Twelve of the 23 new Buzzards members were on hand March 10 for their induction into the Buzzards Society. From left: Joe Dockery, Randy Tankoos, Peter Kelly, Kim Zeh, Michael Mahan, Peter Gould, Peter Boyd, Dave White, David Otterbein, Ed Tiano, Lawrence McGrath and Chris Malloy.

Twenty three Vineyard veterans were honored Saturday night by joining the Buzzards Society, the group formed to recognize those who have sailed 10 or more Vineyard races.

Over 100 people attended the March 10 dinner at Stamford Yacht Club, the host of the Vineyard Race which will be held for the 78th time this coming Labor Day weekend.

The Buzzards Society, formed four years ago, is now 165 members strong and meets once a year as well as honors those who excel in the Vineyard Race each summer.

“We created the Buzzards Society to build the tradition of the Vineyard Race,” said Diane McKeever, chairman of the 2012 race and founder of the society. “This is a fun and easy way for all Vineyard veterans to connect as well as build awareness of the race.”

If you’re interested in joining the Buzzards Society or want more information:

Click here for a full collection of photos from the evening.

The 2012 inductees are:

Peter Boyd (10)

Stuart Caplan (22)

Fred Cosandey (11)

James Cummiskey (12)

Joe Dockery (10)

Larry Fox (15)

Peter Gould (10)

Wayne Hubbard (11)

Peter Kelly (12)

Ed Lenihan (25)

Michael Mahan (11)

Chris Malloy (16)

LawrenceMcGrath (10)

Mike  Millard (12)

David Otterbein (12)

Randy Tankoos (20)

Ed Tiano (11)

Jon Turner (10)

Andrew Weiss (12)

Tom Whidden (10)

Dave White (10)

John  Winder (18)

Kim Zeh

Vineyard memories: Wayne Hubbard

My most memorable Vineyard race was in the early 1990’s when I was in running Commodore Bob Lawson’s NAIAD, an Ericson 39,which was moored at the yacht club. I assembled a crew which included one of Bob’s teenage sons who also invited one of his friends.

I brought the Naiad to the dock early on the day of the race, loaded it with food and ice and brought it back to the mooring. The weather was a humid southwesterly with fog and there was a severe thunderstorm watch for the Sound. The plan was to assemble on the boat and leave the mooring a couple of hours prior to the start. The entire crew did not make it to the boat on time, we were missing the teenagers. Instead of waiting at the mooring, I brought the boat back to the dock to save the time of waiting for launch service. The two teenagers came rolling down the dock on skateboards with back packs on. They jumped on the boat stowed their skateboards in the cockpit locker, looked at the weather then reclaimed their skateboards, said they are not going and skated off down the dock.

We decided to go without the extra crew as the wind conditions were light and we had sufficient crew. We had a good start and stayed close to the Connecticut shore. A few hours into the race the clouds darkened then took on a greenish tint. Everyone put on their foul weather gear, it looked like a downpour would hit us. We were located off Fairfield, in fairly good visibility when a wind noise started, then the wind hit us and the temperature seemed to drop from the eighties to the fifties in seconds.  The broadside blast of cold air that hit us may have been more than 50 knots continuous for less than a minute. It was very localized, occurring over what appeared to be a mile radius on the water. We had a #2 genoa up when the gust hit us. The winch holding the jib was under water and the jib trimmer was climbing vertically to the opposite side of the boat. The boat stayed on its side and scooped water into the cockpit then into the cabin for a few seconds until we released the jib. The wind stopped a few seconds later and the air temperature warmed. We dropped and folded our sails. Enough water made its way into the cabin to float the floorboards and half submerge the engine. Our only damage was a broken upper mast spreader. We were relieved that the half submerged engine started, we bailed the cabin with a bucket and the electric bilge pump was on. The mast was loose, moving side to side due to the broken spreader, therefore we headed back to the yacht club with tightened halyards supporting our mast due to the unsupported port rigging. The electric bilge pump required a long time to remove water from the boat interior.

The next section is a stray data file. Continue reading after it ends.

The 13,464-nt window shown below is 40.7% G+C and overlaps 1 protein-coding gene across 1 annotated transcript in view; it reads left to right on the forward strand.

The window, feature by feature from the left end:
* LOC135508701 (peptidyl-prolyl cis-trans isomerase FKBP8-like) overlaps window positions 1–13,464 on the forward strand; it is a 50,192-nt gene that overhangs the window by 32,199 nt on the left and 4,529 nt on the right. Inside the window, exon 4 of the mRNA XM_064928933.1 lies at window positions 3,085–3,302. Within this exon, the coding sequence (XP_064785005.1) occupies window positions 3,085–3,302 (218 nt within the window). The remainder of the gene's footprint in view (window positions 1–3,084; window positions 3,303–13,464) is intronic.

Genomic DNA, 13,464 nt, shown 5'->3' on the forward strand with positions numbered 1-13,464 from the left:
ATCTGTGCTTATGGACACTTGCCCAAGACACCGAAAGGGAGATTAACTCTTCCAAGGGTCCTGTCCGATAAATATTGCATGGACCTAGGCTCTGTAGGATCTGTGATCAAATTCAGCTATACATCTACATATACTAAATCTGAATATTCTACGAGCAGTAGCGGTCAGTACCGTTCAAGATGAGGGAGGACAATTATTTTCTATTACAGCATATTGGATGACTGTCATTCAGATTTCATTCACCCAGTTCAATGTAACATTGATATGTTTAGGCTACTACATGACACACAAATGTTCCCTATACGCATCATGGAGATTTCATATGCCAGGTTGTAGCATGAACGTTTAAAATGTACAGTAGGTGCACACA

We believe we were hit by a microburst which is a small column of fast sinking air from a high based thunderstorm cloud. Once the air hits water or ground it rushes horizontally producing strong straight-line winds. Microbursts are reported to occur over small areas, quick to dissipate and are accompanied by large temperature drops. The visibility during the incident was a few miles in haze. The wind appeared to begin within half a mile of the boat unlike a storm front which visibly approaches from a distance. Fortunately we had easily repairable damage and no one was injured.

Vineyard memories: Steve Moore

The Buzzards Society, formed to honor those who have sailed 10 or more Vineyards, gathers March 10 for its fourth annual dinner. For the next few weeks we will be posting memories of the Vineyard from Buzzards members. This was originally posted in August of 2011. For more information on the March 10 dinner email:

My first Vineyard was 1964 on a Bermuda 40 yawl “Dixie”, Peter Rugg, who was my crew on my Blue Jay and my Lightning got me the berth. “Dixie” was owned by Mac Sykes, who was Jimmy Sykes’s father, the owner of Bombardino.

Mac was a product of the Bayside Yacht Club, which also produced Arthur Knapp and his sister Allegra Knapp Mertz. Also, my father, Jim Moore, grew up in Bayside. Dad won more one-design fleet championships at the Manhasset Bay Yacht Club than anyone else. For this reason he would often get offers to sail on big boats. He was a regular on “Running Tide” and “Good News” with Jacob Isbrantsen. Dad told me once that he asked Jacob, “Why do you want an old fart like me on your boat?”